A former Tasmanian Health Service North-West manager victimised employees and gained inappropriate personal advantage during his time in the position, an Integrity Commission report has found.
The report, tabled in Tasmanian Parliament on Tuesday morning, found former Corporate Services director Simon Foster had mistreated employees and underperformed in his role over many years.
The commission said the service had not adequately supervised or managed Mr Foster despite having received formal complaints by employees.
The report stated he had intimidated employees and exercised improper punitive action.
It said Mr Foster had been absent from work without explanation and that there was evidence he had been sleeping on the job.
The commission, however, noted Mr Foster had health issues that had not been disclosed to his supervisors that might have contributed to his behaviour.
The report said his conduct resulted in project delays, including the North West Regional Hospital’s helipad, which needed to be closed after former Premier Will Hodgman had announced its opening.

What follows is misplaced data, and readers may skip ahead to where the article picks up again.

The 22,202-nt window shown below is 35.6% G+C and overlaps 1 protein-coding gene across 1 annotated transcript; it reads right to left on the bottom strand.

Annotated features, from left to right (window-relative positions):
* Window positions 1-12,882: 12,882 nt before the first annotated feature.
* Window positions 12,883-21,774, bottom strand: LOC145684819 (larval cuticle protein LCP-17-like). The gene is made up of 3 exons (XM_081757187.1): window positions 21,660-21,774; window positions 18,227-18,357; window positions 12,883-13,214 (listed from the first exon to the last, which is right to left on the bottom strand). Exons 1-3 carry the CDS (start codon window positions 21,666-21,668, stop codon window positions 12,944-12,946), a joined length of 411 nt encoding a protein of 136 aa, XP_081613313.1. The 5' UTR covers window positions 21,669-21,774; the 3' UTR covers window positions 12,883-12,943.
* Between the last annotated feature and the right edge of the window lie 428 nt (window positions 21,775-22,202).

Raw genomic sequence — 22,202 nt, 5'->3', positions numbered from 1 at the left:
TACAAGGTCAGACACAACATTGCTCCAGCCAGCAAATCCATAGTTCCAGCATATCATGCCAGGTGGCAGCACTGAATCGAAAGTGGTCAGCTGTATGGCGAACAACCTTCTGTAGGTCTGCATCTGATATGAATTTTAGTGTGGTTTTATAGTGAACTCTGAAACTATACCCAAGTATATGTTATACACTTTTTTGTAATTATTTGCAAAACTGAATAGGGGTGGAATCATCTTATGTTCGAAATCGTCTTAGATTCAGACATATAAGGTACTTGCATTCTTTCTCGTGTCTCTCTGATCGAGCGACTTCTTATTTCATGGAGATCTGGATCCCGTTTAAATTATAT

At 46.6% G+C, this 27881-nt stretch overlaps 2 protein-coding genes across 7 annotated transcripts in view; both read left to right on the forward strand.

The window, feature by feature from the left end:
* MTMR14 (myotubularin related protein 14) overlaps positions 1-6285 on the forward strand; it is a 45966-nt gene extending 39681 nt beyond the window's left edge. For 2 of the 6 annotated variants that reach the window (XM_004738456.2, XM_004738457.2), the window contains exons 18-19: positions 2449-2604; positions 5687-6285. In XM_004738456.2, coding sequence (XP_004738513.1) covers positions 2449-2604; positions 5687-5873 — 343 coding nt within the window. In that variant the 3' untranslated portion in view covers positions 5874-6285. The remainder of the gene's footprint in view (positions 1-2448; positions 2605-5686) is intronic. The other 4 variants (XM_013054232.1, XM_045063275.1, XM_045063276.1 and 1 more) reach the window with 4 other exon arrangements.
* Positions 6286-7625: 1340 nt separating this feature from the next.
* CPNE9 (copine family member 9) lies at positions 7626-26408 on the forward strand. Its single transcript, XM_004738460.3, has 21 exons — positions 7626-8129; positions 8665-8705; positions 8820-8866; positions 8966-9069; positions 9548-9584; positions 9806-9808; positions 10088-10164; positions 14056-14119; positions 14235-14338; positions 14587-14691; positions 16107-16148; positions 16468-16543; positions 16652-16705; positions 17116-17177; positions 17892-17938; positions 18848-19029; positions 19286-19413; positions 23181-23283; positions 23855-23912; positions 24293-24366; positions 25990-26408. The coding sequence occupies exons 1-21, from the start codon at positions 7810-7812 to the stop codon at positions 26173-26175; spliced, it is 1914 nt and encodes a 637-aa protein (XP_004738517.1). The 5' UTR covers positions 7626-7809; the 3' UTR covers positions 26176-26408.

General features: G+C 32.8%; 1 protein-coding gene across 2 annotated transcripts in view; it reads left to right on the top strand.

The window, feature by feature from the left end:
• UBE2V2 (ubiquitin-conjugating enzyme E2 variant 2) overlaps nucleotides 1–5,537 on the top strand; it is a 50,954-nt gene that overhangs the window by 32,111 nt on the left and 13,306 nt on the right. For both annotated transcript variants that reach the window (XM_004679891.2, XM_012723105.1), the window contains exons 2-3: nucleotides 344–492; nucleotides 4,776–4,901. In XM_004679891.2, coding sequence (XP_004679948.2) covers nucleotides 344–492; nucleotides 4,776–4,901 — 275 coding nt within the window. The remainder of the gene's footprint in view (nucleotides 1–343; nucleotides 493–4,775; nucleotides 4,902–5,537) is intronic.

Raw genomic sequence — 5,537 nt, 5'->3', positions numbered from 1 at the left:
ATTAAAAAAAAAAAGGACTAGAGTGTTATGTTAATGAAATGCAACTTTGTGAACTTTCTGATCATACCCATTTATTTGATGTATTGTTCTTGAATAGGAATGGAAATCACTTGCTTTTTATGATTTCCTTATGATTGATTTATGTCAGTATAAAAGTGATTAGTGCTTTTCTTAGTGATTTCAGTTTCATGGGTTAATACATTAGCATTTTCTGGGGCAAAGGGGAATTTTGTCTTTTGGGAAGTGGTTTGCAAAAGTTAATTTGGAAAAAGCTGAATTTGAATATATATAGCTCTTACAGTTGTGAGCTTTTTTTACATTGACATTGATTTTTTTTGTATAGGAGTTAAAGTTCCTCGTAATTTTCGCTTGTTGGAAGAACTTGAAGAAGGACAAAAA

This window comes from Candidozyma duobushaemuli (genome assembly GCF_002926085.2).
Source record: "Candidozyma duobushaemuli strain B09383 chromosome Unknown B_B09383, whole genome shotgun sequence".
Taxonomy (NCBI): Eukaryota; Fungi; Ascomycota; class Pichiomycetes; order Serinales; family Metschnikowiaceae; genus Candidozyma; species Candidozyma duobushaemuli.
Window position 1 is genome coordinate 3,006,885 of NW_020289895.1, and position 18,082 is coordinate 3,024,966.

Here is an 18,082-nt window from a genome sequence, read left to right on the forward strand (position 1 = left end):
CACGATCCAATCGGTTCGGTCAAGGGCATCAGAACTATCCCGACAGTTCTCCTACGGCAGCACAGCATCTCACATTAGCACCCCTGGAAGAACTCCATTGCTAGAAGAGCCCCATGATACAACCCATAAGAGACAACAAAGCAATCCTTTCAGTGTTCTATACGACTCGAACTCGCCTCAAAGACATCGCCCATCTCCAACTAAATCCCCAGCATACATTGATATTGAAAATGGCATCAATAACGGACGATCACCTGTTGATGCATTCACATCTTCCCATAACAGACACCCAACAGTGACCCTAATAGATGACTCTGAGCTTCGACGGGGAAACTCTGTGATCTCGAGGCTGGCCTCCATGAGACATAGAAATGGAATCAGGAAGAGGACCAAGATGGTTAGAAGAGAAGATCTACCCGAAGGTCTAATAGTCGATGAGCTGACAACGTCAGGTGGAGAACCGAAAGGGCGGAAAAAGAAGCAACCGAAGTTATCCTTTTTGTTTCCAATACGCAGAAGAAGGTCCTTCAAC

The closure prevented an emergency helicopter from landing the following day.
The report found Mr Foster gained personal advantage through the exclusive use of a government vehicle intended to be used by other employees, submitting on-call claims he was not entitled to, and by removing equipment from work for personal use.
It found he made an appointment within the service to a person close to him and awarded a contract to somebody known to him without declaring a conflict of interest.
Mr Foster left the State Service in July 2019 one month after being served with a notice of investigation by the Integrity Commission.
Health Department secretary Kathrine Morgan-Wicks said the Tasmanian Health Service took conflict of interest matters extremely seriously.
“We have strengthened policies and processes around conflict of interest and will continue to have these embedded in our workforce through appropriate training and support,” she said.
Ms Morgan-Wicks said new governance structures implemented in February across the service provided greater local management and oversight to better support staff
“I recognise that these findings are extremely disappointing, but they do not reflect on the vast majority of our workforce that has, particularly in recent times through the coronavirus pandemic, demonstrated exceptional professionalism and dedication,” she said.
Health Minister Sarah Courtney said Mr Foster’s behaviour was unacceptable.
“My very clear expectation is that the learnings from this investigation will lead to further cultural improvement across the entire THS,” she said.